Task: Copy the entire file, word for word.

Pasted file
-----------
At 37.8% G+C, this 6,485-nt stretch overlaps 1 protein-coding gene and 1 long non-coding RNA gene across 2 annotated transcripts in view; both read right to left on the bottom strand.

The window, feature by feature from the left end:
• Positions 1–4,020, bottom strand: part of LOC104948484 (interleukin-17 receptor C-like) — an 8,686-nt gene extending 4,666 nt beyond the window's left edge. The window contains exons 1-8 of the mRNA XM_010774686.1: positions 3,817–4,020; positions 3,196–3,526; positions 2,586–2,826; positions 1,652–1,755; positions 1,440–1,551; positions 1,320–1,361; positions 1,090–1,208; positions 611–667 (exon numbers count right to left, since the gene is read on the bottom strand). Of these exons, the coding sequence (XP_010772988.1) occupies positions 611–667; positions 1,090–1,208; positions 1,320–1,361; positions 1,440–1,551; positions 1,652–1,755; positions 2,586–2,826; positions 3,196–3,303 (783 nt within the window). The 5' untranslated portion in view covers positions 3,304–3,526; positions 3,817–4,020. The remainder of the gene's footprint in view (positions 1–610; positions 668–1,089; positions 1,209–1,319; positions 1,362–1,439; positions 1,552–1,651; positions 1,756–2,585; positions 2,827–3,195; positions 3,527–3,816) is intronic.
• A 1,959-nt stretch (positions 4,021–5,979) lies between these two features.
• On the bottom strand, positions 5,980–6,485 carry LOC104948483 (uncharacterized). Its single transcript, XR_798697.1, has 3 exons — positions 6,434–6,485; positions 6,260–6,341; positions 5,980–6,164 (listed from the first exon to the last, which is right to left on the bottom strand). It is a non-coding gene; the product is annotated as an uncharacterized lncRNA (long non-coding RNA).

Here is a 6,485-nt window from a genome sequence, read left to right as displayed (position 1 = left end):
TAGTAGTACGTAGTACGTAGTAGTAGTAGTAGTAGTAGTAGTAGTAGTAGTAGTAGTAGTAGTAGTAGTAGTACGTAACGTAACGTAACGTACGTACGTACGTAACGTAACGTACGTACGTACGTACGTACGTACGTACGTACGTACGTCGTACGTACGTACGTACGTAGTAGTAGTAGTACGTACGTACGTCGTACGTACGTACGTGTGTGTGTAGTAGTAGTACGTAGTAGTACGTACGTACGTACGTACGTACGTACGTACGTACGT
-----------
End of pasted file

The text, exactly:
At 37.8% G+C, this 6,485-nt stretch overlaps 1 protein-coding gene and 1 long non-coding RNA gene across 2 annotated transcripts in view; both read right to left on the bottom strand.

The window, feature by feature from the left end:
• Positions 1–4,020, bottom strand: part of LOC104948484 (interleukin-17 receptor C-like) — an 8,686-nt gene extending 4,666 nt beyond the window's left edge. The window contains exons 1-8 of the mRNA XM_010774686.1: positions 3,817–4,020; positions 3,196–3,526; positions 2,586–2,826; positions 1,652–1,755; positions 1,440–1,551; positions 1,320–1,361; positions 1,090–1,208; positions 611–667 (exon numbers count right to left, since the gene is read on the bottom strand). Of these exons, the coding sequence (XP_010772988.1) occupies positions 611–667; positions 1,090–1,208; positions 1,320–1,361; positions 1,440–1,551; positions 1,652–1,755; positions 2,586–2,826; positions 3,196–3,303 (783 nt within the window). The 5' untranslated portion in view covers positions 3,304–3,526; positions 3,817–4,020. The remainder of the gene's footprint in view (positions 1–610; positions 668–1,089; positions 1,209–1,319; positions 1,362–1,439; positions 1,552–1,651; positions 1,756–2,585; positions 2,827–3,195; positions 3,527–3,816) is intronic.
• A 1,959-nt stretch (positions 4,021–5,979) lies between these two features.
• On the bottom strand, positions 5,980–6,485 carry LOC104948483 (uncharacterized). Its single transcript, XR_798697.1, has 3 exons — positions 6,434–6,485; positions 6,260–6,341; positions 5,980–6,164 (listed from the first exon to the last, which is right to left on the bottom strand). It is a non-coding gene; the product is annotated as an uncharacterized lncRNA (long non-coding RNA).

Here is a 6,485-nt window from a genome sequence, read left to right as displayed (position 1 = left end):
TAGTAGTACGTAGTACGTAGTAGTAGTAGTAGTAGTAGTAGTAGTAGTAGTAGTAGTAGTAGTAGTAGTAGTACGTAACGTAACGTAACGTACGTACGTACGTAACGTAACGTACGTACGTACGTACGTACGTACGTACGTACGTACGTCGTACGTACGTACGTACGTAGTAGTAGTAGTACGTACGTACGTCGTACGTACGTACGTGTGTGTGTAGTAGTAGTACGTAGTAGTACGTACGTACGTACGTACGTACGTACGTACGTACGT